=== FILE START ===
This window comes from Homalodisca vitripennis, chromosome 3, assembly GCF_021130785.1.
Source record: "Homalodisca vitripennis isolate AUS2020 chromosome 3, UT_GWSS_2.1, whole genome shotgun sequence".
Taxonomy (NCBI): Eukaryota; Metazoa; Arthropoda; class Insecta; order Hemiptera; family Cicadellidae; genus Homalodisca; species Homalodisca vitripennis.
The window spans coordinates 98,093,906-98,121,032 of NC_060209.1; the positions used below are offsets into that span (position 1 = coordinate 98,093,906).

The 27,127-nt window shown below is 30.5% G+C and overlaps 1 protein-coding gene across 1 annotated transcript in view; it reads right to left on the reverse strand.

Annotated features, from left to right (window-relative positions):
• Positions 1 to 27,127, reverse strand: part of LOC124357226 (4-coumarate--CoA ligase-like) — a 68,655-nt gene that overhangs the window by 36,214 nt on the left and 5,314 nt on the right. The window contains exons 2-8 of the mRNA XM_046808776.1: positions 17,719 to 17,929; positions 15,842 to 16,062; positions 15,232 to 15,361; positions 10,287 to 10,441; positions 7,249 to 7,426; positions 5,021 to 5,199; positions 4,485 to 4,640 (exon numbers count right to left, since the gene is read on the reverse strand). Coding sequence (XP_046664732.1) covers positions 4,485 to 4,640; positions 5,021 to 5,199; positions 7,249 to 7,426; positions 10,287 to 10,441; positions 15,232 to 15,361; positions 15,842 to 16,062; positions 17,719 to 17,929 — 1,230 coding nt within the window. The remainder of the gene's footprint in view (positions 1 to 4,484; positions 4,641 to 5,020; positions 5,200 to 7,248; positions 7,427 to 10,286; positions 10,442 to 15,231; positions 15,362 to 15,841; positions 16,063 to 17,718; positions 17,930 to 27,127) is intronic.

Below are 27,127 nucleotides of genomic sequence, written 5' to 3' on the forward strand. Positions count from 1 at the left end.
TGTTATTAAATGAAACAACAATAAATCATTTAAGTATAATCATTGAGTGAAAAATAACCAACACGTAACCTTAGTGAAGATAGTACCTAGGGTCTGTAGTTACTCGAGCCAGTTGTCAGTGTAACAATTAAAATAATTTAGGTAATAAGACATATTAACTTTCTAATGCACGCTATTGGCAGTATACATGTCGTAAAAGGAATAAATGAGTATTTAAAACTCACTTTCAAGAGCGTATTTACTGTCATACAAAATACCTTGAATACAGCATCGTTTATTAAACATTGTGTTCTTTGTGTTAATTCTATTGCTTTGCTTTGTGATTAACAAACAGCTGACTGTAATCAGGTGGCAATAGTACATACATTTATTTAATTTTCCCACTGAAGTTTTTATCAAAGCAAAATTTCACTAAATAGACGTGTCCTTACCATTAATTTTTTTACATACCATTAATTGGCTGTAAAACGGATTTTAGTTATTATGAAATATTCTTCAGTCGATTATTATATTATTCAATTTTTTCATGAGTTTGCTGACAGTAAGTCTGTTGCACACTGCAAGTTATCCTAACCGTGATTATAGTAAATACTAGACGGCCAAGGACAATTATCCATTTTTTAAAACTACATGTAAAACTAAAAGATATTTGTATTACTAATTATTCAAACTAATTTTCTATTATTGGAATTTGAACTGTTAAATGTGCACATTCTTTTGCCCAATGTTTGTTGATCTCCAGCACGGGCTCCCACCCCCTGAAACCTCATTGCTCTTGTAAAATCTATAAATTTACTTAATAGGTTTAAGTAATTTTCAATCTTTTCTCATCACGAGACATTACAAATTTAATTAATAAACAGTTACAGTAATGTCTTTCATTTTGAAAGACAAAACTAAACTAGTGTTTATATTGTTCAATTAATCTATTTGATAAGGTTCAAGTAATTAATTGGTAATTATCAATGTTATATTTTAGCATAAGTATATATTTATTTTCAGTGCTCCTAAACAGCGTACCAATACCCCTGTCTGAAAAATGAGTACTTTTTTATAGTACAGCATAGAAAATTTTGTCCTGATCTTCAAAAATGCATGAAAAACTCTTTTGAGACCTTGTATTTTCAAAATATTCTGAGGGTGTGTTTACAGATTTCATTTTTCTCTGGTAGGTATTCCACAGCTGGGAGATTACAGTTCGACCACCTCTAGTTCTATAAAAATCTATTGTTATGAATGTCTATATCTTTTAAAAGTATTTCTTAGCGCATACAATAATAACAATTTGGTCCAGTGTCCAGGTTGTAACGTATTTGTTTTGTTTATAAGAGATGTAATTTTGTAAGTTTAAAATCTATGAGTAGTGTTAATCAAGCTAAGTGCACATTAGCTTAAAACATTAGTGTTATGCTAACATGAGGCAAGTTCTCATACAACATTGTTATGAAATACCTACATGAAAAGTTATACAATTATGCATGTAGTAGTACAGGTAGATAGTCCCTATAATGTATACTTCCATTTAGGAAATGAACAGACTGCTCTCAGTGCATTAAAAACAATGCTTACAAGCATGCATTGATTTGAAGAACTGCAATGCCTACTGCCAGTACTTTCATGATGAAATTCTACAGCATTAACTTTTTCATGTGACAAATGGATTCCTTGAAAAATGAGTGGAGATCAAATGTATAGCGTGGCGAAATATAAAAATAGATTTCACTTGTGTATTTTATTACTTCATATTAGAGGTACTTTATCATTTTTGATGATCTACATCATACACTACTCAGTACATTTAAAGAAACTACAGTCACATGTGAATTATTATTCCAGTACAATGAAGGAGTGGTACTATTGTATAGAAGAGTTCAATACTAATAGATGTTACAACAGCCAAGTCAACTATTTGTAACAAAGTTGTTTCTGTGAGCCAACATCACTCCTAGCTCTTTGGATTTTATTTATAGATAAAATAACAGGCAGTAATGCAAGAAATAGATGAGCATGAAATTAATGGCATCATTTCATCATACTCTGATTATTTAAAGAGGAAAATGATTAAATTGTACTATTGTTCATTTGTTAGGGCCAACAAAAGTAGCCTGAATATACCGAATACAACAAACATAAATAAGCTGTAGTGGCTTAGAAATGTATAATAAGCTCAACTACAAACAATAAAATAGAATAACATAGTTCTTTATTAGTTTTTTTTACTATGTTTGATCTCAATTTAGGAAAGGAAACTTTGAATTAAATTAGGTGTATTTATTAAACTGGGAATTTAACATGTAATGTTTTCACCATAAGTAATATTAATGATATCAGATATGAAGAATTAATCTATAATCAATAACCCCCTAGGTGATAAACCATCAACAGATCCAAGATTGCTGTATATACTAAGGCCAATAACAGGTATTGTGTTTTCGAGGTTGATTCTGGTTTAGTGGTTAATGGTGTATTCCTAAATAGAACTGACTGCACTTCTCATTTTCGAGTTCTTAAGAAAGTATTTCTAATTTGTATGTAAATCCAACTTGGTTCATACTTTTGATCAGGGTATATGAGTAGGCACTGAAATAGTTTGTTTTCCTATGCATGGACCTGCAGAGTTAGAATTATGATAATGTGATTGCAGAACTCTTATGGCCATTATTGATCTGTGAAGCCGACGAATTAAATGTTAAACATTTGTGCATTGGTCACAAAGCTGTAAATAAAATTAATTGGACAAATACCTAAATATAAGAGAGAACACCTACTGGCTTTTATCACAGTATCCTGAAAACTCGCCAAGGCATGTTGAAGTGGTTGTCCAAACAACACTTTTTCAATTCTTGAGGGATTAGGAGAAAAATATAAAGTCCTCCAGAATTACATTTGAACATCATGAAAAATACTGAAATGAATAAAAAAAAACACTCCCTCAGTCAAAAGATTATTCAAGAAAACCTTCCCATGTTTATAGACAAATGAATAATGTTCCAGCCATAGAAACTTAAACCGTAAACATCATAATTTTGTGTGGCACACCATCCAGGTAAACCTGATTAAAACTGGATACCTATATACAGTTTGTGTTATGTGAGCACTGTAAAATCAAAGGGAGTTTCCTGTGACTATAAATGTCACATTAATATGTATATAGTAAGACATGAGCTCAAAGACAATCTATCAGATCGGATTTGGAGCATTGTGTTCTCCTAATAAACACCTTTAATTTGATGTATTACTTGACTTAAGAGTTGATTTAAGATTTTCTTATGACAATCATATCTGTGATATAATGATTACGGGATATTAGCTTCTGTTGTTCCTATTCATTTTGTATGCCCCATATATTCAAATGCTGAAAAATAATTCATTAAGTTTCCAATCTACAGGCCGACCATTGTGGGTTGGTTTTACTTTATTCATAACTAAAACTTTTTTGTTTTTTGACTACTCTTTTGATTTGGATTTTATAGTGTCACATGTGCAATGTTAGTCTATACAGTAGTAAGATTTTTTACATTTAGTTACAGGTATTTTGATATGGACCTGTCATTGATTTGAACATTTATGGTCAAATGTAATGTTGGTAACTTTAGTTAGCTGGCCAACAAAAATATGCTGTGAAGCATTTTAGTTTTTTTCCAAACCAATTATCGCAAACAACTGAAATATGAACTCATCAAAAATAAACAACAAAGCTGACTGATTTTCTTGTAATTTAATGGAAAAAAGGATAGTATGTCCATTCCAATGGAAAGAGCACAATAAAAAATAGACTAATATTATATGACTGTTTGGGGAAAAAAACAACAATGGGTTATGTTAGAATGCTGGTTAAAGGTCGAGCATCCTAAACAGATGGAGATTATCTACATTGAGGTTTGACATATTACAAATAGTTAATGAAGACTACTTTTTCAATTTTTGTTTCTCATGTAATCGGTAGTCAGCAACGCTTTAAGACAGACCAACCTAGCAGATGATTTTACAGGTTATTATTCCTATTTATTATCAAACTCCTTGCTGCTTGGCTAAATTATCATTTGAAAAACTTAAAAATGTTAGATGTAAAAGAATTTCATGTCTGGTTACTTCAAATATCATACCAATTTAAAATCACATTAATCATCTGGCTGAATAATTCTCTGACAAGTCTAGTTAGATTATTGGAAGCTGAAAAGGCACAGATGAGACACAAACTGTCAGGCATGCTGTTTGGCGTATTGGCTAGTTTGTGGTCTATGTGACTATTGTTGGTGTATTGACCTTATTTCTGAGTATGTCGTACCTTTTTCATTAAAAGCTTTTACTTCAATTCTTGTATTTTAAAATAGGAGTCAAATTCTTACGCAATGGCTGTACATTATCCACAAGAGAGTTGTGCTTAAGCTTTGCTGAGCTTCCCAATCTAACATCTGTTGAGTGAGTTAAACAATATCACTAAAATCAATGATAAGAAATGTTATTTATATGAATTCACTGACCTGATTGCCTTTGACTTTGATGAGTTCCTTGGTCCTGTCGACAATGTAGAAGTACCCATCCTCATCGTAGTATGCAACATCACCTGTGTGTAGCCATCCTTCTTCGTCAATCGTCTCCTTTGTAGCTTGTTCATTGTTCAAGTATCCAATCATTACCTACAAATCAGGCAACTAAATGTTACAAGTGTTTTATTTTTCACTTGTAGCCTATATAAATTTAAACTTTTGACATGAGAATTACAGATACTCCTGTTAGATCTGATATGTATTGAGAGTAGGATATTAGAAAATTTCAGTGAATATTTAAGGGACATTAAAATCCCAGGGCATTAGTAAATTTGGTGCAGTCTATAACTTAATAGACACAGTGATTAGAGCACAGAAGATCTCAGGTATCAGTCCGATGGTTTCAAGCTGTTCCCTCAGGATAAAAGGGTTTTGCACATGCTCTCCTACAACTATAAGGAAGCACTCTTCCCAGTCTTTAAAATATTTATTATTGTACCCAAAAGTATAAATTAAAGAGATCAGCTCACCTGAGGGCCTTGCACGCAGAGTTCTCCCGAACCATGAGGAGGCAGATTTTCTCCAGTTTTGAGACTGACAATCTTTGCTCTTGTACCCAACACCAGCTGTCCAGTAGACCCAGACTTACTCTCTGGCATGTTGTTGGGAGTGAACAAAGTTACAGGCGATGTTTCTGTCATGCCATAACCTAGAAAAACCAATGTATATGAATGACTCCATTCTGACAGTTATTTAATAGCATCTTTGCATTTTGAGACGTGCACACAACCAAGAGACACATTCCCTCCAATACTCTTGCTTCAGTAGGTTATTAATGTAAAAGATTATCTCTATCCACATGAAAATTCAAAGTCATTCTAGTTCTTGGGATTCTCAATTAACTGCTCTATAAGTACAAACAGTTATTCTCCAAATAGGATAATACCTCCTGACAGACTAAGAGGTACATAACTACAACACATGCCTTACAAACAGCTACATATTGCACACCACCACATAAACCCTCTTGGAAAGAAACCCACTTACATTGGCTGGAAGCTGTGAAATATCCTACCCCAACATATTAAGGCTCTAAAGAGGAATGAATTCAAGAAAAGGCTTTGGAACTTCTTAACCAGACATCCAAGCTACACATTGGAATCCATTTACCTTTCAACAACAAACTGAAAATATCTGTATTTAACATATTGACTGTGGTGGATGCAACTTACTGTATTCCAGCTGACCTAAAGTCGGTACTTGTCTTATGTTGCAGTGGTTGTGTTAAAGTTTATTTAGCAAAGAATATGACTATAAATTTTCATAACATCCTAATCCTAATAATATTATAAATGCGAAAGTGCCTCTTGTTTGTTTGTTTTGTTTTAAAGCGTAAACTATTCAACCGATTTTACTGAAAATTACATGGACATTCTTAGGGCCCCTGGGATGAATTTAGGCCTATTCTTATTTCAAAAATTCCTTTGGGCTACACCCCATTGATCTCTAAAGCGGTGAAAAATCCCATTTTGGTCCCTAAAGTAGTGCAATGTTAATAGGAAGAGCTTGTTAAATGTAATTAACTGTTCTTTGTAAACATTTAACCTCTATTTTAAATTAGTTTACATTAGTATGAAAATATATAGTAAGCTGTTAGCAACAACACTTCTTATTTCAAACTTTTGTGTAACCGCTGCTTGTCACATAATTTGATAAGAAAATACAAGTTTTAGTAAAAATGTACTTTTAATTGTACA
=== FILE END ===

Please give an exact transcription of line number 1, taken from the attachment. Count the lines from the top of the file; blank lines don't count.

This window comes from Homalodisca vitripennis, chromosome 3, assembly GCF_021130785.1.